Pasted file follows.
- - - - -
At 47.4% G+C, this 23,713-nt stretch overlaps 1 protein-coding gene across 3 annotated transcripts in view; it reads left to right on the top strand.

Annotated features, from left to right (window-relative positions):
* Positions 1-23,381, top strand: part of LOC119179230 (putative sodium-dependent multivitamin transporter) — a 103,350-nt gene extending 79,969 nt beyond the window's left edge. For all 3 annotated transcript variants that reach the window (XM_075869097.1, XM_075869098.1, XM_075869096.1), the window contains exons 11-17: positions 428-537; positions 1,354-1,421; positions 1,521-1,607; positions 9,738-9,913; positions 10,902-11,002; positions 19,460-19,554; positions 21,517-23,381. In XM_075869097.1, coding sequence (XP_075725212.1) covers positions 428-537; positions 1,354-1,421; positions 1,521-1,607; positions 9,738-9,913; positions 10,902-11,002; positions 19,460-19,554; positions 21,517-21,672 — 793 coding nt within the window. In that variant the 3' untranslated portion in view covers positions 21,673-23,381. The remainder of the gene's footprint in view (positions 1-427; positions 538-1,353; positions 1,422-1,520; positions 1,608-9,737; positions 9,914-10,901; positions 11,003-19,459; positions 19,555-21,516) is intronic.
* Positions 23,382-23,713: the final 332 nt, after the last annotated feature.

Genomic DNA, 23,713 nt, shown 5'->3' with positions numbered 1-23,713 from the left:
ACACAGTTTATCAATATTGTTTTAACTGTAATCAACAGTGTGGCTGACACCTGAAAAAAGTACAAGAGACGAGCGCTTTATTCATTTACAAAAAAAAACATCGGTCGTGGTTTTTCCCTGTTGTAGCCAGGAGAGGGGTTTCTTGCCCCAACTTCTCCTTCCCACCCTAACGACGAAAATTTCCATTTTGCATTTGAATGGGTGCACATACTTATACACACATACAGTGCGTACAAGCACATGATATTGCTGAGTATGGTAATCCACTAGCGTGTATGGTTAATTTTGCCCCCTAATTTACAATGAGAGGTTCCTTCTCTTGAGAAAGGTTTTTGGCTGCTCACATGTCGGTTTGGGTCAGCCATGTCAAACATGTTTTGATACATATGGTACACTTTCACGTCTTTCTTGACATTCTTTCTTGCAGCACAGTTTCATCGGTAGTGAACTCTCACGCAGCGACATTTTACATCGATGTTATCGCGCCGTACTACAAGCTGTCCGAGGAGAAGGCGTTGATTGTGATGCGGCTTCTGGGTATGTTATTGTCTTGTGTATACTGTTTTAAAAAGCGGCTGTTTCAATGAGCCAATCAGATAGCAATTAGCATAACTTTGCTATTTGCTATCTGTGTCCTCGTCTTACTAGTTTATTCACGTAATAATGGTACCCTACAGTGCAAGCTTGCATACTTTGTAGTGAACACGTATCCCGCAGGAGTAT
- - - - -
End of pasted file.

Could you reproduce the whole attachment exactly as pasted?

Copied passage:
At 47.4% G+C, this 23,713-nt stretch overlaps 1 protein-coding gene across 3 annotated transcripts in view; it reads left to right on the top strand.

Annotated features, from left to right (window-relative positions):
* Positions 1-23,381, top strand: part of LOC119179230 (putative sodium-dependent multivitamin transporter) — a 103,350-nt gene extending 79,969 nt beyond the window's left edge. For all 3 annotated transcript variants that reach the window (XM_075869097.1, XM_075869098.1, XM_075869096.1), the window contains exons 11-17: positions 428-537; positions 1,354-1,421; positions 1,521-1,607; positions 9,738-9,913; positions 10,902-11,002; positions 19,460-19,554; positions 21,517-23,381. In XM_075869097.1, coding sequence (XP_075725212.1) covers positions 428-537; positions 1,354-1,421; positions 1,521-1,607; positions 9,738-9,913; positions 10,902-11,002; positions 19,460-19,554; positions 21,517-21,672 — 793 coding nt within the window. In that variant the 3' untranslated portion in view covers positions 21,673-23,381. The remainder of the gene's footprint in view (positions 1-427; positions 538-1,353; positions 1,422-1,520; positions 1,608-9,737; positions 9,914-10,901; positions 11,003-19,459; positions 19,555-21,516) is intronic.
* Positions 23,382-23,713: the final 332 nt, after the last annotated feature.

Genomic DNA, 23,713 nt, shown 5'->3' with positions numbered 1-23,713 from the left:
ACACAGTTTATCAATATTGTTTTAACTGTAATCAACAGTGTGGCTGACACCTGAAAAAAGTACAAGAGACGAGCGCTTTATTCATTTACAAAAAAAAACATCGGTCGTGGTTTTTCCCTGTTGTAGCCAGGAGAGGGGTTTCTTGCCCCAACTTCTCCTTCCCACCCTAACGACGAAAATTTCCATTTTGCATTTGAATGGGTGCACATACTTATACACACATACAGTGCGTACAAGCACATGATATTGCTGAGTATGGTAATCCACTAGCGTGTATGGTTAATTTTGCCCCCTAATTTACAATGAGAGGTTCCTTCTCTTGAGAAAGGTTTTTGGCTGCTCACATGTCGGTTTGGGTCAGCCATGTCAAACATGTTTTGATACATATGGTACACTTTCACGTCTTTCTTGACATTCTTTCTTGCAGCACAGTTTCATCGGTAGTGAACTCTCACGCAGCGACATTTTACATCGATGTTATCGCGCCGTACTACAAGCTGTCCGAGGAGAAGGCGTTGATTGTGATGCGGCTTCTGGGTATGTTATTGTCTTGTGTATACTGTTTTAAAAAGCGGCTGTTTCAATGAGCCAATCAGATAGCAATTAGCATAACTTTGCTATTTGCTATCTGTGTCCTCGTCTTACTAGTTTATTCACGTAATAATGGTACCCTACAGTGCAAGCTTGCATACTTTGTAGTGAACACGTATCCCGCAGGAGTAT